According to official sources, these urban bodies may also be nudged to take steps to increase their own revenue by tapping other sources like trade licences, taxes on entertainment, mobile towers, solid waste user charges, water charges and parking fees, etc, without fail.
As urban infrastructure services are estimated to need investments of Rs 40 lakh crore by FY31, the NITI Aayog is preparing a blueprint for the resource-scarce urban local bodies to live up to the task of raising these funds. The proposals under consideration include raising the taxes that have not been subsumed in the goods and services tax (GST) and earmarking a certain part of the GST proceeds for these organisations, the third administrative stratum, but the most proximate to the city dwellers.
According to official sources, these urban bodies may also be nudged to take steps to increase their own revenue by tapping other sources like trade licences, taxes on entertainment, mobile towers, solid waste user charges, water charges and parking fees, etc, without fail. Putting in place efficient water-metering systems for residences (which will reduce pilferage that is reckoned to be above 50% in majority of the cities/towns) is seen to be a revenue stream that holds great potential.
Sources said the think-tank has identified non-devolution of relevant taxation powers to the urban bodies by the state governments as a major problem, despite clear Constitutional mandate in this regard. Currently, roughly 60% of the revenue of municipal bodies in the country — about 8,000 in number — comes from devolution by the Centre and states.
In FY15, the latest year for which data are available, the combined own revenue of urban bodies in the country was Rs 1.2 lakh crore/year, just 1% of the country’s gross domestic product (FY15) in that year. The corresponding figures for comparable countries were much higher — 6% in both Brazil and South Africa. According to a survey by Bengaluru-based Janaagraha in 2017, for several cities, their own revenues do not even cover staff salaries. Recently, the government think-tank held deliberations with economists to discuss issues hurting these bodies, how their spending could be more efficient and infrastructure improved.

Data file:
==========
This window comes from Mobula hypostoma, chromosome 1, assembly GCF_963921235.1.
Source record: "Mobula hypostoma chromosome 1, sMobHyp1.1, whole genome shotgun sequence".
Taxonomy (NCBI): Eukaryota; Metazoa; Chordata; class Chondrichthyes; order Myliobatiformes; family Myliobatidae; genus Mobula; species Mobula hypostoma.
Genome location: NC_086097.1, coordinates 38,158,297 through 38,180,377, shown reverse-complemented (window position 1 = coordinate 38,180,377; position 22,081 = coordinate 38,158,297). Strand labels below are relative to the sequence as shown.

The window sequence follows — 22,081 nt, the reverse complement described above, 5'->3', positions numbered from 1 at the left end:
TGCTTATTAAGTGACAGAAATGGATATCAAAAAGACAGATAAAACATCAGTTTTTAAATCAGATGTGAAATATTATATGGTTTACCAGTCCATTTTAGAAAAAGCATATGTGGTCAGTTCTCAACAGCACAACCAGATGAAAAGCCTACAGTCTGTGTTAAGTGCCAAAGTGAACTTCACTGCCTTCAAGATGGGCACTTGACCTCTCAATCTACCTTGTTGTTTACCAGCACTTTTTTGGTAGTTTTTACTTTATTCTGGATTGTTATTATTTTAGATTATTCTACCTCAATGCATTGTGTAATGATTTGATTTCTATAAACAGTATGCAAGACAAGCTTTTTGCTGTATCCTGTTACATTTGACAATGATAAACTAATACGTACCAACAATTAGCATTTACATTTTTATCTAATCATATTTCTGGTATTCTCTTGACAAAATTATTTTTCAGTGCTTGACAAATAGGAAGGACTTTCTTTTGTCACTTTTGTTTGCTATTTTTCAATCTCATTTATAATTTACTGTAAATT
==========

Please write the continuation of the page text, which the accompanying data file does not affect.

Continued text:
NITI Aayog as well as recent Finance Commissions have been of the view that the municipal bodies should tap debt market to finance projects and the user charges collected from the projects should be used to service the debt. India’s municipal bond market, however, remains shallow, with a total of about 35 municipal bond issuances to date by over a dozen urban local bodies, amounting to just Rs 2,000 crore. Moreover, over 60% of total Indian municipal bonds to date were issued before 2006.
More recently, activity has picked up following the central government’s push. In 2018, Hyderabad raised Rs 395 crore in two tranches from the market while Indore raised Rs 140 crore. Following the Centre’s Smart City Mission, more urban bodies have lined to tap the market, albeit, for smaller amounts (see chart). However, tapping the market would require addressing the problems plaguing the urban bodies including lack of proper book keeping. Most of these bodies don’t even have the records on how the money received from the Centre and state governments for various programmes are spent. “Such handicaps make it difficult for the urban bodies to raise funds from market,” a NITI Aayog official said. While Finance Commission grants to urban local bodies have been growing over a period of time (from Rs 1,000 crore under 10th FC to Rs 87,144 crore in 14th), these are inadequate to meet even the operation and maintenance requirements of these bodies.